Short-term in vitro culture of Plasmodium vivax parasites

Of the samples collected, 27 without prior anti-malarial therapy and having >50% of parasites at the ring stage were subjected to short-term in vitro culture. Blood samples were washed three times with McCoy’s 5A medium, resuspended to 2% haematocrit in McCoy’s 5A medium containing 20% human AB+ serum from malaria-naive donors. Samples were added into 96-well plates, wherein each well contained 100 μL of the cell suspension. The plates were placed in a candle jar, and incubated at 37 °C for 48 h. Parasite development was examined every 8 h in the first 16 h and every 2 h subsequently. The parasitaemias and morphology of parasite were examined by microscopy of thick and thin smears. This process was repeated three times for each sample.

Comparison of the NWF and the Plasmodipur® filters

The performance of the NWF filter and Plasmodipur® (EuroProxima, The Netherlands) for removing WBCs and purifying P. vivax-iRBCs was compared side by side using six P. vivax blood samples. For each blood sample, half was purified with the NWF filter, while the other half was purified with the Plasmodipur® filter per manufacturer’s instructions. The WBC removal rates and iRBC recovery rates of the two different filters were calculated as described above.

Statistical analysis

All data were analysed using SPSS for Windows v14 (SPSS Inc, USA). Parasite densities were expressed as mean number of iRBCs ± standard error of the mean (SEM) in 40,000 RBCs. Statistical significance was set at P ≤ 0.05. Paired t tests were used to compare the WBC removal rates and iRBC recovery rates of the two filters. Mann–Whitney U tests were used to compare the iRBC density of samples before and after NWF filter filtration. Spearman’s correlation coefficient was used for the analysis between WBC removal rates and the initial WBC counts. Unpaired t tests were used to compare WBC removal rates of samples with different parasitaemias by the NWF filter.

Ethical considerations

The study involving collection of venous blood from malaria patients was approved by the institutional review board of Pennsylvania State University (#34319).


Removal of WBCs and recovery of parasites from Plasmodium vivax-infected blood

White blood cell removal and parasite recovery were tested with the NWF filters in 43 P. vivax-infected whole blood samples collected from patients attending malaria clinics. The average parasitaemia was 0.25%, and most parasites were at the immature asexual stages, which contributed to 89.4% of the total parasites (67.9% rings and 21.5% trophozoites), whereas schizonts and gametocytes constituted 8.2 and 2.5%, respectively (Table 1; Additional file 1: Table S1). Filtration with the NWF filters removed 99.67% WBCs (range 98.00–100%) (Fig. 1).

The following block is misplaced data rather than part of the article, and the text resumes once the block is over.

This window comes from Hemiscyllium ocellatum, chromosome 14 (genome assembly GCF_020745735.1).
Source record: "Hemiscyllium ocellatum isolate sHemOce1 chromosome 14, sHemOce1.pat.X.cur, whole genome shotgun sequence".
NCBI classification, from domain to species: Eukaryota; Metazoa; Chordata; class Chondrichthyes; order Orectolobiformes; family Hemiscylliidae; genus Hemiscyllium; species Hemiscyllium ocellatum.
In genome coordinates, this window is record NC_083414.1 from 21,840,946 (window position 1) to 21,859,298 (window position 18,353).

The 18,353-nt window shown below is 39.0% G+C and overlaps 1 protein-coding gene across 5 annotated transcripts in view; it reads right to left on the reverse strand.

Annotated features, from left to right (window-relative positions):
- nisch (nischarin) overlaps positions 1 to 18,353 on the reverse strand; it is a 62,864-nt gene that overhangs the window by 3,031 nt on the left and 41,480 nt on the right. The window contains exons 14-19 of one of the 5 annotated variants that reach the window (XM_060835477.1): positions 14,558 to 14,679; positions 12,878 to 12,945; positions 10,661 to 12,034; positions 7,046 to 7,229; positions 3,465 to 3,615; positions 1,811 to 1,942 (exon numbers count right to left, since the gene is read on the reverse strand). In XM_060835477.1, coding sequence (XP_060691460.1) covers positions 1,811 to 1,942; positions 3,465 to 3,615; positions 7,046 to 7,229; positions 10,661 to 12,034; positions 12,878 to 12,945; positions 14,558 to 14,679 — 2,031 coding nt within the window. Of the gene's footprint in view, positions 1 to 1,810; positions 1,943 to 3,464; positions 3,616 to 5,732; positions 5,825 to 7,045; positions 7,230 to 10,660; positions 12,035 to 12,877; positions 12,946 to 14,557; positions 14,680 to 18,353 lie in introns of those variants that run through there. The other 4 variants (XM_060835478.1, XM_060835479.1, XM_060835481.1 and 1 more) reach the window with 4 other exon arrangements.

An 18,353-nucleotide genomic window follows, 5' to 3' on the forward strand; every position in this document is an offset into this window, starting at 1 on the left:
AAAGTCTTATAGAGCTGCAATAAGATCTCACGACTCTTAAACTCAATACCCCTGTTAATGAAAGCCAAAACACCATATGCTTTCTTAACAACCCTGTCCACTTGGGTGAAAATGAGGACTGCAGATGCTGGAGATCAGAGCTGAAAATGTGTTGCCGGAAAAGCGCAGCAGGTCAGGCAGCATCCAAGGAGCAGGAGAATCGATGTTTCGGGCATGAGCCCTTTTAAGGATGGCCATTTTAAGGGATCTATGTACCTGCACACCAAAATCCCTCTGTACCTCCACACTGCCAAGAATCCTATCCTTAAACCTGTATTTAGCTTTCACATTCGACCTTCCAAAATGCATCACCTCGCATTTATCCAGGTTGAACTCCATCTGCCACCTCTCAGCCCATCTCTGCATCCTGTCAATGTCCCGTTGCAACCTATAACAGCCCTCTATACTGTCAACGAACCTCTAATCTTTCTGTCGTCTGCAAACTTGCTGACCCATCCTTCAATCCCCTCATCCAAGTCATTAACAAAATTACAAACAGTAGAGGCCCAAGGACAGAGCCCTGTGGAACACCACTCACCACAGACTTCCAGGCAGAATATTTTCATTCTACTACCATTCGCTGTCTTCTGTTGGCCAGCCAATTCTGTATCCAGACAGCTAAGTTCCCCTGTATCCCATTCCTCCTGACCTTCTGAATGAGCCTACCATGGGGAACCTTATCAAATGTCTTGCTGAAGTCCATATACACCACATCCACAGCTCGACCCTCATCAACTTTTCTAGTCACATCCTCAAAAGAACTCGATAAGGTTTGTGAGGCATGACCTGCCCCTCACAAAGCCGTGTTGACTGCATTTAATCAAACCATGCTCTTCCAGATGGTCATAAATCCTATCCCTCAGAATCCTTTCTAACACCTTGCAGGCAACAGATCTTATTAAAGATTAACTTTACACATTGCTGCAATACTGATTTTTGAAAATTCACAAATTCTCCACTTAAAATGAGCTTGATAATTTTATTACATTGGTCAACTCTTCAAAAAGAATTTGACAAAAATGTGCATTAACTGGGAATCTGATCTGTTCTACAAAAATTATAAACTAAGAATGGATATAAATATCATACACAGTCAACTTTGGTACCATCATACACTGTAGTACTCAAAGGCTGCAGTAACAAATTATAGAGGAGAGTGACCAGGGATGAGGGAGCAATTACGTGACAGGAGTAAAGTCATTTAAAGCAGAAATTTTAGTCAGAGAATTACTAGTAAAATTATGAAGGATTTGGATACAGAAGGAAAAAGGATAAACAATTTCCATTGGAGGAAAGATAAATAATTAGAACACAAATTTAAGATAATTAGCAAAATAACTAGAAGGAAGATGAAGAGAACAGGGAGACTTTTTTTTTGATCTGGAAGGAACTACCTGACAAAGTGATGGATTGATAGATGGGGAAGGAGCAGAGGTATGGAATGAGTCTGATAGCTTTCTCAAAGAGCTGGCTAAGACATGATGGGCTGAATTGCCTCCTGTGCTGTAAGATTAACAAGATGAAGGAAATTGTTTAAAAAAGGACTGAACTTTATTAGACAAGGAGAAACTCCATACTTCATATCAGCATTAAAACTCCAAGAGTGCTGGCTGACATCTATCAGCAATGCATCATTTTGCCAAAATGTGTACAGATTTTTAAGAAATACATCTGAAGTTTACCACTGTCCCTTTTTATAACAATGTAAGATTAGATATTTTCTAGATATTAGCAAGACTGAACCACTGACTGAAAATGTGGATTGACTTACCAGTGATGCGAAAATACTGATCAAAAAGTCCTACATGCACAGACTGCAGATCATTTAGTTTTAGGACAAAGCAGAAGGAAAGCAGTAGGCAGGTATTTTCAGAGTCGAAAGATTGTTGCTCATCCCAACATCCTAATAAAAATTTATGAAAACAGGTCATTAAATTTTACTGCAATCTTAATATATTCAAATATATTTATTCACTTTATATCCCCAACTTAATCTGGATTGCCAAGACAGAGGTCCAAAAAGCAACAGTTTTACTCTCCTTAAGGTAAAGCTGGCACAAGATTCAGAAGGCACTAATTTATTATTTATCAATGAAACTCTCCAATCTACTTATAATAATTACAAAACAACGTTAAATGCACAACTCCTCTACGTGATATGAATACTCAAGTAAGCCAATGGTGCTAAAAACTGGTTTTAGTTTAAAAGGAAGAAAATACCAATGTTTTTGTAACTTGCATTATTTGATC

Table 1 Summary of parasite stages of the 43 clinical samples
Fig. 1
figure 1

Effective removal of white blood cells by the non-woven fabric filter. Shown here are representative thin blood smear before filtration (a) and after filtration (b), as well as representative thick blood smear before filtration (c) and after filtration (d). The arrow in a indicates a white blood cell, while the arrow in b marks a P. vivax-infected red blood cell

Filtration with the NWF filters did not lead to obvious morphological changes of the different stages of P. vivax (ring, trophozoite, schizont, gametocyte) in the 43 samples tested. Although the overall densities of iRBCs before filtration (98.6 ± 16.6 iRBCs/40,000 RBCs) and after filtration (75.9 ± 12.1 iRBCs/40,000 RBCs) were not significantly different (Figs. 1, 2), losses of the iRBCs were observed. The mean recovery rate of all iRBCs was 82.76% and it varied between P. vivax stages. The recovery rates for ring-, trophozoite-, schizont-, and gametocyte-iRBCs were 88.92, 76.83, 61.71, and 57.77%, respectively. The densities of ring- and trophozoite-iRBCs before (67.4 ± 15.1 and 21.3 ± 5.7 iRBCs/40,000 RBCs, respectively) and after filtration (55.8 ± 11.0 and 15.7 ± 5.2 iRBCs/40,000 RBCs, respectively) with the NWF filter were not significantly different (P > 0.05, t test, Fig. 2). However, for schizont- and gametocyte-iRBCs, which were the minor parasite populations in the infected blood (Table 1), the recovery rates were relatively low, and the parasite densities of these stages after filtration (3.7 ± 0.8 and 0.6 ± 0.2 iRBCs/40,000 RBCs, respectively) were significantly lower than those before filtration (7.7 ± 1.5 and 2.5 ± 0.5 iRBCs/40,000 RBCs, respectively) (P < 0.05, t test, Fig. 2). Additionally, there was a modest, yet significant, negative correlation between WBC removal rates and the initial WBC counts, with the Spearman’s correlation coefficient of −0.474 (P < 0.001, Table 2).

Fig. 2
figure 2

Comparison of the densities of infected red blood cells before and after filtration by the NWF filter. Asterisk indicates significant difference at P < 0.05 (Mann–Whitney U test)

Table 2 Correlation between white blood cell removal rates and initial white blood cell counts